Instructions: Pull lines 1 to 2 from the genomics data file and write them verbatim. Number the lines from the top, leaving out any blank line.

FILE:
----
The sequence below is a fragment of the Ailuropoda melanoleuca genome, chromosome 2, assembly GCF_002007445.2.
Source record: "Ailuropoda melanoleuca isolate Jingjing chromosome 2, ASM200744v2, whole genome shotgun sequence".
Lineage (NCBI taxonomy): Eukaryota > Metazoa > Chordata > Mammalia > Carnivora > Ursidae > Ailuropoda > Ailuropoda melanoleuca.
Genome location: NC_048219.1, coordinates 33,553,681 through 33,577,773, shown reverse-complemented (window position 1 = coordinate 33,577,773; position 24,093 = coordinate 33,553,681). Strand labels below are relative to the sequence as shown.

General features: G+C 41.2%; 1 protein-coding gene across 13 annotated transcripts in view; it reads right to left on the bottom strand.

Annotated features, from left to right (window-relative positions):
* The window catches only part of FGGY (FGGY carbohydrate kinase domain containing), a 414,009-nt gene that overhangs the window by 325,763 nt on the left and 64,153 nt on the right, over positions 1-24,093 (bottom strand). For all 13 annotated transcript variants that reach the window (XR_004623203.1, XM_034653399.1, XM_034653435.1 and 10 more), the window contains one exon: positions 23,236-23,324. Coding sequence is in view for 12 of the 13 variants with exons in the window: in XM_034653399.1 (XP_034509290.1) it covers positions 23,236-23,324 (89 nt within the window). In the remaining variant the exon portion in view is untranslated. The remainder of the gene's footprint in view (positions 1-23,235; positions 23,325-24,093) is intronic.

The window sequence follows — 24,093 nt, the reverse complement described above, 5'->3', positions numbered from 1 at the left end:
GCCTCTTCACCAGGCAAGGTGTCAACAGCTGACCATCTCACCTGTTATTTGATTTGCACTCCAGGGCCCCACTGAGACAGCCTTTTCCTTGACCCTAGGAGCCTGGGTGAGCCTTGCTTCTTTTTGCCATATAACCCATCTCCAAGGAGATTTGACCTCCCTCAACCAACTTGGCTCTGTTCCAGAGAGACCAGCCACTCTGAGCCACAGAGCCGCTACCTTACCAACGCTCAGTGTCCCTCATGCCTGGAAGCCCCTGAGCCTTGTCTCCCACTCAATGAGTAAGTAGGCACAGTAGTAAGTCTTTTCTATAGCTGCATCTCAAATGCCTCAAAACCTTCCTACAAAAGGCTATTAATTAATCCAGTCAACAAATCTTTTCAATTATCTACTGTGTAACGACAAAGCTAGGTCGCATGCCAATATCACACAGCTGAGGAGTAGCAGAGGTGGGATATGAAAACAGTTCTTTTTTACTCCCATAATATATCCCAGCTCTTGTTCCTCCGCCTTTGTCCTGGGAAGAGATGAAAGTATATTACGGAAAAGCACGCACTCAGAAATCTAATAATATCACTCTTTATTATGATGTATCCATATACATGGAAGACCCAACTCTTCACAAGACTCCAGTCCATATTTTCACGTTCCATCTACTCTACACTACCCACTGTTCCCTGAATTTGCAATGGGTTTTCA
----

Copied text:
The sequence below is a fragment of the Ailuropoda melanoleuca genome, chromosome 2, assembly GCF_002007445.2.
Source record: "Ailuropoda melanoleuca isolate Jingjing chromosome 2, ASM200744v2, whole genome shotgun sequence".